The government has asked public sector banks to issue RuPay debit card for every new bank account and Rs 5,000 overdraft facility under its financial inclusion plan. We expect our card base will rise from around 24 million to 100 million in the next two years, said AP Hota, managing director and CEO of NPCI. However, it is going to be tough challenge to get new account holders use the RuPay credit card, especially in the rural areas.
We need to undertake major financial literacy and education to make it a success. In rural areas, people may keep the Rupay card after opening the bank account. We should educate them to use the card, Hota told The Indian Express.
The plan being prepared for the Indian Banks Association (IBA) says two adults (husband and wife) in every household would be provided bank accounts with an overdraft facility of Rs 5,000 as well as a RuPay debit card with a personal accident insurance cover of Rs 1 lakh.
The finance ministry had told the IBA to prepare an immediate time-bound action plan under which about 12 crore accounts in rural areas and 3 crore in urban areas would be opened and about 50,000 new Business Correspondents would be engaged in rural areas.
RuPay card will be issued under the financial inclusion plan. Otherwise, there is no other directive from the government to banks that they can issue only RuPay cards in normal operations. We will continue to compete with them (Visa and Mastercard) in India, Hota said.
The card base is growing at the rate of 2.5 million per month, Hota added.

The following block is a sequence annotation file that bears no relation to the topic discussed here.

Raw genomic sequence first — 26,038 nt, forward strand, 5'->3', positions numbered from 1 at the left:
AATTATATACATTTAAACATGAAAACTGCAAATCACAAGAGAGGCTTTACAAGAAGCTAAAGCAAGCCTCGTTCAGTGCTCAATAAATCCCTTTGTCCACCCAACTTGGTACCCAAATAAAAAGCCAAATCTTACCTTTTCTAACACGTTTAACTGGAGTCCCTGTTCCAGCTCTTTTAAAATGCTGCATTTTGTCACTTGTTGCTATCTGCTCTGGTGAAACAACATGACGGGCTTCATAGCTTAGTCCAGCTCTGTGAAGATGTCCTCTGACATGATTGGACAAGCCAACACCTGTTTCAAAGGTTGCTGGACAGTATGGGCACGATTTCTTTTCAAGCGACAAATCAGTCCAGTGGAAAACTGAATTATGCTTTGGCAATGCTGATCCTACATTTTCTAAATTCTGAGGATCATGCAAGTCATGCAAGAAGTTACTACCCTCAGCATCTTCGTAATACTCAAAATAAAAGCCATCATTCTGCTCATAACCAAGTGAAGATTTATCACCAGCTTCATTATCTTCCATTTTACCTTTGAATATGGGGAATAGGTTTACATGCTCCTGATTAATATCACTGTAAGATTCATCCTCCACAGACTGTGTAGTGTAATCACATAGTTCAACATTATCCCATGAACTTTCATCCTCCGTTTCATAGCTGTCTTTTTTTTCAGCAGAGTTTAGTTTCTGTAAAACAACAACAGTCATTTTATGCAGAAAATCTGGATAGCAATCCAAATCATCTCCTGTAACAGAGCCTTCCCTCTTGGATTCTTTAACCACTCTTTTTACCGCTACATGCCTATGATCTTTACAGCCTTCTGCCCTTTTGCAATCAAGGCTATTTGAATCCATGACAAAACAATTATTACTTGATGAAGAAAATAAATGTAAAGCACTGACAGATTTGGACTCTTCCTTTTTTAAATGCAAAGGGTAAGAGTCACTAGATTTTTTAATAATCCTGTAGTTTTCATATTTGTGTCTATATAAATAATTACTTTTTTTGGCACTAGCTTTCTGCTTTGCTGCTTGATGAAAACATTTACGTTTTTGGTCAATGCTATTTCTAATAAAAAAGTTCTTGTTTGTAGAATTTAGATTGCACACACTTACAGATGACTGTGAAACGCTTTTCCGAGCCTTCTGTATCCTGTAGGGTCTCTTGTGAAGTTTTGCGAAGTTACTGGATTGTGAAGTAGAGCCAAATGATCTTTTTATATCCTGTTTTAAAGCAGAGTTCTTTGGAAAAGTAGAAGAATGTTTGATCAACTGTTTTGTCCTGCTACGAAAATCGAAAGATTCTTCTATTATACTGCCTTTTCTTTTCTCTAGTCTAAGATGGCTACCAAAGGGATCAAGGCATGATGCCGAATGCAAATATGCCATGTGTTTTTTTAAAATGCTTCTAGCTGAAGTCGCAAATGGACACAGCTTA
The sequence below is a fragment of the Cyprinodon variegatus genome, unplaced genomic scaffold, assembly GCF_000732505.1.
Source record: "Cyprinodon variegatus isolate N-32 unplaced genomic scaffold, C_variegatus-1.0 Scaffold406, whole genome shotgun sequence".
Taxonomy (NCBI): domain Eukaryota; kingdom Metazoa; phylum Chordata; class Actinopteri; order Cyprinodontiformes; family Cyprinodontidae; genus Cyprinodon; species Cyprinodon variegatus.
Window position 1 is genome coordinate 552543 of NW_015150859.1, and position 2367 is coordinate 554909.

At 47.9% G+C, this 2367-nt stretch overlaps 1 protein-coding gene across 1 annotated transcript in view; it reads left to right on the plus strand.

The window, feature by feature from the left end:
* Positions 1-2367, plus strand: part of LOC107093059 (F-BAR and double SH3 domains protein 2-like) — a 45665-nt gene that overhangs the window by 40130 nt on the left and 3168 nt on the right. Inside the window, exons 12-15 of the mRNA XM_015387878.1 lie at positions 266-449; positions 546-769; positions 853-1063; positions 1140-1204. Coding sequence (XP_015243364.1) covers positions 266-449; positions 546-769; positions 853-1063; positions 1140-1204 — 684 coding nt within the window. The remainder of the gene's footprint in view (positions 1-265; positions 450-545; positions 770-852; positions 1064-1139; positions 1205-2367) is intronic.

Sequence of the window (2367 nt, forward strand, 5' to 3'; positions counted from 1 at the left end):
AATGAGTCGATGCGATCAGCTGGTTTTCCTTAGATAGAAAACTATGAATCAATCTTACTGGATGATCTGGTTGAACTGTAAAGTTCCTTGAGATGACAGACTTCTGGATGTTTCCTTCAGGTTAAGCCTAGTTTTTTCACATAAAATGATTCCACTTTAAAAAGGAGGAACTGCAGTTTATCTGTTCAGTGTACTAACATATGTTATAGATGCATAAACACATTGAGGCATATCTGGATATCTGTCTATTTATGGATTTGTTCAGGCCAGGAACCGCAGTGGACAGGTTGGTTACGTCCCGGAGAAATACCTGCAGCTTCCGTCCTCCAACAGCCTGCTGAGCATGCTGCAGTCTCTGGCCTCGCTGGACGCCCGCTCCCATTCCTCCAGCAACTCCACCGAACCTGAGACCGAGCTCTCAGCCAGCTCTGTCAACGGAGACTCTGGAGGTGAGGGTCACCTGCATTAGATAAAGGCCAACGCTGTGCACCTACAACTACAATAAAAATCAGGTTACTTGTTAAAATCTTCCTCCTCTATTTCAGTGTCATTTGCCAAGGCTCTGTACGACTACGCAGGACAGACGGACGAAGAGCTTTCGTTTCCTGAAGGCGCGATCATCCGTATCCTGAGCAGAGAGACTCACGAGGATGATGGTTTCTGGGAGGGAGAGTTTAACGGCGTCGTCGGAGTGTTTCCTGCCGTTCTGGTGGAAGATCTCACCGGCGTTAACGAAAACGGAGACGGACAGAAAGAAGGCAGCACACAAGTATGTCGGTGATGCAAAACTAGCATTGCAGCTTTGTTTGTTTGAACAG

Bharatiya Mahila Bank has joined the National Financial Switch (NFS) ATM network as the 83rd member by issuing RuPays chip-based debit cards.
According to the RBI, there were 396.6 million cardit cards and 469.5 million debit cards in India accounting for trsansactions worth Rs 1,22,950 crore and Rs 74,340 crore respectively in FY13. The payment system business is now dominated by Visa and MasterCard.
Hota says Indian banks will have lower costs as all RuPay transactions are settled within the country. The need for an Indian payment system arises from two major considerations the high cost borne by the Indian banks for affiliation with international card associations (such as Visa and Mastercard) in the absence of a domestic price setter. The connection with the international card associations results in routing even domestic transactions, which account for more than 90 per cent of the total, through a switch located outside the country. Many countries have their own payments systems on the lines of RuPay.
Currently, though PSU banks have embraced RuPay, private banks are yet to take notice of RuPay seriously as none of the leaders in the segment have joined the RuPay network. This may be due to the long-duration contracts with foreign payment companies. Once they contracts get over, they may look at RuPay, Hota said.